Truth:  something that is undeniable when observed from unquestionable fact or, as referred to in meditation, truth often points to indisputable reality. Many students believe that truth is unquestionable. For instance, all things born into creation are subjected to the same rules of beginning and end, at least in the material form. Truth may also refer to statements or situations, as in the truth of the matter.

Often when one hears the truth, they do not respond, they merely digest the knowledge or fact. For the purpose of our studies, from a state of meditation, (conscious observation) we digest some simple truths as unquestionable facts based on what is known to be true. “We are.” “This is.” (See more on this topic at  Awareness.) Frequently when a truth is spoken it settles in like an epiphany; an “oh yes” moment. As if it is some life changing bit of information we have been waiting to hear our whole lives and, when applied to our journey, changes our understanding of what we once considered true.

As your level of consciousness deepens you find those things that cause you to question, are doing so because they are not true. In our studies we rarely question undeniable truths. It is a truth that the majority of us are driven by a thought stream, which pushes us and leads us in all sorts of directions and that stream of thought is often beyond our control. The fact is that if you could stop it, you would. Another truth is that you are not the stream of thought, it is a mental function of your mind. It is not truly you. You are something else.

A meditation:  try it out, here and there, when it comes to your mind, or not. Take some moments, observe your thoughts and bring to mind some beliefs, knowledge, viewpoints, etc. that you have on any particular subject. Take a moment to look at the truth behind your mindset on that which you are observing. Look for yourself for the truth behind it, is it unquestionable or factual? Be aware that if your mind creates a conflict with the thoughts, your position is to observe. Most truths are undeniable. It is a new day, your day!

Published by


Inner peace may mean different things to different people. Some may believe that inner peace is different for all of us, which can also make defining inner peace a challenge. For many of us, the desire for inner peace can be clouded by definition or in our inability to possess the knowledge to find such a state of being. For myself, inner peace is a mental state of being not clouded by the repetitive conditioned programmed thinking of my mind. A state of being where my true conscious self is separate from the manipulation of my thought stream. Like too many people, I had a rough start. I was raised in the 1960s during a time where the line between discipline and abuse had not yet been drawn by society and where, in many homes, neglect and victimization was the norm. In too many arenas, it is still the same for many unfortunate children and young people today. As a result of the environment I was raised in, I spent most of my twenties in a state of mental anguish. At the age of 27 I came to the understanding that abusing drugs and alcohol was not the answer for dealing with a tortured mind, and though I was able to accomplish and attain many material things that the world had to offer, I wanted something more, inner peace. After being diagnosed with institutional grade PTSD and several sever forms of depression, I decided to take on the challenge of psychoanalytic therapy. For 13 years, I worked with therapists, psychiatrists, psychoanalysts, and medical doctors to address the disorders that were the result of my upbringing. I included personal studies of psychology and human behavior to add more knowledge in my pursuit of wellness. By the age of 40, as I had always done, I was sharing the knowledge I had gained and my life experience with others with similar situations to my own. Despite my efforts, I could still not separate from the mind of a manic depressive. I could not attain inner peace. My desire for inner peace led me to meditation. Meditation is a practice that separates us from the workings of the conditioned programmed mind and the endless stream of thought. After several months of mediation studies and practice, I began to feel the separation of my true self from the confines and mental torture of my own mind. At that moment a new, although difficult, journey had begun. I spent years of riding the roller-coaster of mental anguish and peace as I continued my struggle to mental freedom. Now, 18 years since my meditation studies commenced, I find myself in a state of conscious presence that allows me to live peacefully with a mind suffering from mental illness. My journey has included sharing my knowledge and understanding of the inner workings of the mind with others to help them attain peace and joy as I have; aiding them in their quest to escape the suffering of the confines of their programmed conditioned minds. I have recently taken my teaching to a new level, carrying myself as a published writer, teaching mediation and sharing the knowledge of the ability for each and every one of us to achieve our natural state of being, which is peace, love and joy.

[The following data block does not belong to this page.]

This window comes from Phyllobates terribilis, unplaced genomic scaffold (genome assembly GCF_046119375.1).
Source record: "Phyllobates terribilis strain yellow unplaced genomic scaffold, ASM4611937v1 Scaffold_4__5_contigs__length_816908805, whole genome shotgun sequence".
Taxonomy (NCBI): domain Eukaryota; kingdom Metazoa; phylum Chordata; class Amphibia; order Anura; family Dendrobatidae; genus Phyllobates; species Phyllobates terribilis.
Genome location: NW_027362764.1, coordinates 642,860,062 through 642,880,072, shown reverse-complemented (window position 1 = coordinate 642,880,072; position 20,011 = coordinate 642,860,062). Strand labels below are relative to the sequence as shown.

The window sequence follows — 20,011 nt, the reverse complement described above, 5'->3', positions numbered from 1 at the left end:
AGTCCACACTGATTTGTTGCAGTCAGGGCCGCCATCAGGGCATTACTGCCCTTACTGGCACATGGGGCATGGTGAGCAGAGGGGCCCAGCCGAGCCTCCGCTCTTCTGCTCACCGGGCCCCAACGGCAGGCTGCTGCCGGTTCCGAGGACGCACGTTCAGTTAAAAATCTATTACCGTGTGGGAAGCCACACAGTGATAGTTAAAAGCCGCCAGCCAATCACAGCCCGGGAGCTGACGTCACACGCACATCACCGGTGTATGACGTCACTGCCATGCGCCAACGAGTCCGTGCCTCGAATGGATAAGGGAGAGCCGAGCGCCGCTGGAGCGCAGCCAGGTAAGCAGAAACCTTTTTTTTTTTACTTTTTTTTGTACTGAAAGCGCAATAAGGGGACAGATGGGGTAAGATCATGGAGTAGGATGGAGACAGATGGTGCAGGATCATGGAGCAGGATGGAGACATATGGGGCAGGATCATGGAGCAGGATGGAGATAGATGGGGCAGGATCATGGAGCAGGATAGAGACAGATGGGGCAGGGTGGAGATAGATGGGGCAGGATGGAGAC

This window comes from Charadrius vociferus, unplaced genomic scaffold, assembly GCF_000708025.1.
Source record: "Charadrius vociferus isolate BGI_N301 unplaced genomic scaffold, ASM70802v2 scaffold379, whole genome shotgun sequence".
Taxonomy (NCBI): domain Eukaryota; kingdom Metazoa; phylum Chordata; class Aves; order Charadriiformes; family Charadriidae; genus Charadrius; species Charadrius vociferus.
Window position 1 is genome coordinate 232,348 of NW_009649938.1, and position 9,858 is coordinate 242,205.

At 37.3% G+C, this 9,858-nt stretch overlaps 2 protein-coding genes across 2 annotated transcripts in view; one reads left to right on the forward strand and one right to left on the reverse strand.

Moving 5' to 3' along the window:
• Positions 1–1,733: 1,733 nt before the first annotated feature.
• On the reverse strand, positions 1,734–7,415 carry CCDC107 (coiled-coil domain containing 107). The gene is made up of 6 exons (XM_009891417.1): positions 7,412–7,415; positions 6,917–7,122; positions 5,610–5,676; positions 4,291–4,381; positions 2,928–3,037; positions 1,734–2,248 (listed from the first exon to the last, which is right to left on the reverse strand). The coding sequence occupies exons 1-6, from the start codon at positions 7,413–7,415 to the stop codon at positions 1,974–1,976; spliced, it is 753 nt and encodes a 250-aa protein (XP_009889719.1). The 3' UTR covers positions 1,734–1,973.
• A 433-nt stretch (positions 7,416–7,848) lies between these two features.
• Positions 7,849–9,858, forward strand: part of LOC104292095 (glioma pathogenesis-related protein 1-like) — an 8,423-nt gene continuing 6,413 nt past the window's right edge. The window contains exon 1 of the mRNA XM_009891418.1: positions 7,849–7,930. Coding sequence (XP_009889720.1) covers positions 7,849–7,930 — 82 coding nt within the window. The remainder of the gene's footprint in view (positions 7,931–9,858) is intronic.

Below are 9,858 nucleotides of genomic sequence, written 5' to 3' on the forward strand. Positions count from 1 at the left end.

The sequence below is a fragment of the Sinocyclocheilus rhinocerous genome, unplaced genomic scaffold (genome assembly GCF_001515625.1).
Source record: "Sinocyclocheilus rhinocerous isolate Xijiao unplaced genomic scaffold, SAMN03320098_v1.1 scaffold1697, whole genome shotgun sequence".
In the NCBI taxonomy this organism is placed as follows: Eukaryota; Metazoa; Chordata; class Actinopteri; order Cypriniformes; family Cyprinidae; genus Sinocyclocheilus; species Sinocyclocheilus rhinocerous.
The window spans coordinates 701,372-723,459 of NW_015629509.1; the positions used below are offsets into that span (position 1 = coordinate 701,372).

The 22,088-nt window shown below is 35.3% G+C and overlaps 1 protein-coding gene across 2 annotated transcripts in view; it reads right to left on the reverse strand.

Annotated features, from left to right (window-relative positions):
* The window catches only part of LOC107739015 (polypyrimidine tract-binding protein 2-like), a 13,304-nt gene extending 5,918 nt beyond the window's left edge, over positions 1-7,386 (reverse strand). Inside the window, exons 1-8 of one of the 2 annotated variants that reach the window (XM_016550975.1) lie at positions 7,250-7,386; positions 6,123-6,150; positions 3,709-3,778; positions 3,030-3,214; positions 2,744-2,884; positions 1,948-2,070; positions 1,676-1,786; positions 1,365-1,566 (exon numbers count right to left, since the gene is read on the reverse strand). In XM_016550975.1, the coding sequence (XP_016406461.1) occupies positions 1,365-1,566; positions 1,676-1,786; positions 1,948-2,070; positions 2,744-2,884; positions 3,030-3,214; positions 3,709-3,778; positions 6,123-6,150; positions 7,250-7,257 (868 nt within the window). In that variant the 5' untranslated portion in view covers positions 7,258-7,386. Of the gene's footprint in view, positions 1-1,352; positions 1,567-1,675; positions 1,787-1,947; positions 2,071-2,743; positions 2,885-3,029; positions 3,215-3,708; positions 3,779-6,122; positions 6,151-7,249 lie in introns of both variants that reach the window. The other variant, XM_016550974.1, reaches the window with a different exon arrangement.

Leave a Reply

Fill in your details below or click an icon to log in: Logo

You are commenting using your account. Log Out /  Change )

Google photo

You are commenting using your Google account. Log Out /  Change )

Twitter picture

You are commenting using your Twitter account. Log Out /  Change )

Facebook photo

You are commenting using your Facebook account. Log Out /  Change )

Connecting to %s